A small and peaceful group of demonstrators gather to protest in front of the Baltimore City Circuit Courthouse East, where pretrial hearings will be held for six police officers charged in the death of Freddie Gray Sept. 2, 2015, in Baltimore.
Chip Somodevilla/Getty Images

The trials for the six police officers charged in the ultimately fatal arrest of Freddie Gray will remain in Baltimore, a judge ruled on Thursday, the Associated Press reports.

Baltimore Circuit Court Judge Barry Williams brushed off arguments from the officers’ attorneys claiming that it would be hard to choose unbiased jurors in the city after the widespread riots, protests and imposed curfews, the newswire notes. Williams countered that it would be extremely difficult to find a place where information about the high-profile case could not reach. 

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"Information is ubiquitous, and every person in the city and state can choose to inundate themselves," Williams said, according to AP.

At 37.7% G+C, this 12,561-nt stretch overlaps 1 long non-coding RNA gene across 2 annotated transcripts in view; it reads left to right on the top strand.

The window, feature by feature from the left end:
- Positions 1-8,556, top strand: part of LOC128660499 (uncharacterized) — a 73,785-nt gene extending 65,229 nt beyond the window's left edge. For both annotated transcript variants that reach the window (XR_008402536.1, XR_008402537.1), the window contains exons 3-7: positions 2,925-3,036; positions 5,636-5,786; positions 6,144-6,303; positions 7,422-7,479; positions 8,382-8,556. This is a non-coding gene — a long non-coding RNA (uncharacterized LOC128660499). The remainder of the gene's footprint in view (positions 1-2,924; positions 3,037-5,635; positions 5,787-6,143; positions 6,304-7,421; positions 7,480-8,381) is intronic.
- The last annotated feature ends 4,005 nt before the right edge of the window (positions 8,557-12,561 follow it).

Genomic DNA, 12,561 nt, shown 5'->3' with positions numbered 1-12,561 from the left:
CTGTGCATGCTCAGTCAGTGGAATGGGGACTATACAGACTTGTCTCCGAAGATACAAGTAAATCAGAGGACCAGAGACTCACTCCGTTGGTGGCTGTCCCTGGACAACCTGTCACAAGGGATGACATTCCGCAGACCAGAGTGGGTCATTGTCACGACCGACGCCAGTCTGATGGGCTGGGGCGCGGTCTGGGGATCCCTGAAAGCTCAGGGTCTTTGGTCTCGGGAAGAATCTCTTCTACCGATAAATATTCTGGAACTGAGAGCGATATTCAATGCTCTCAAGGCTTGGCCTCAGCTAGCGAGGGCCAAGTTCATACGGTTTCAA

Williams did say that potential jurors may be asked if they were influenced by coverage of the case.

After the decision, protesters cheered and started chanting, “The trial stays here,” AP notes. At least one person was arrested.

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This week the city’s Board of Estimates approved a $6.4 million settlement with Gray’s family, which the defense attempted to argue suggested guilt on the officers’ part. Williams countered that the settlement has no impact on criminal trials.

The trial is scheduled to begin in October. According to AP, defense attorneys estimate that there are just about 276,000 eligible jurors in Baltimore.

Read more at ABC News.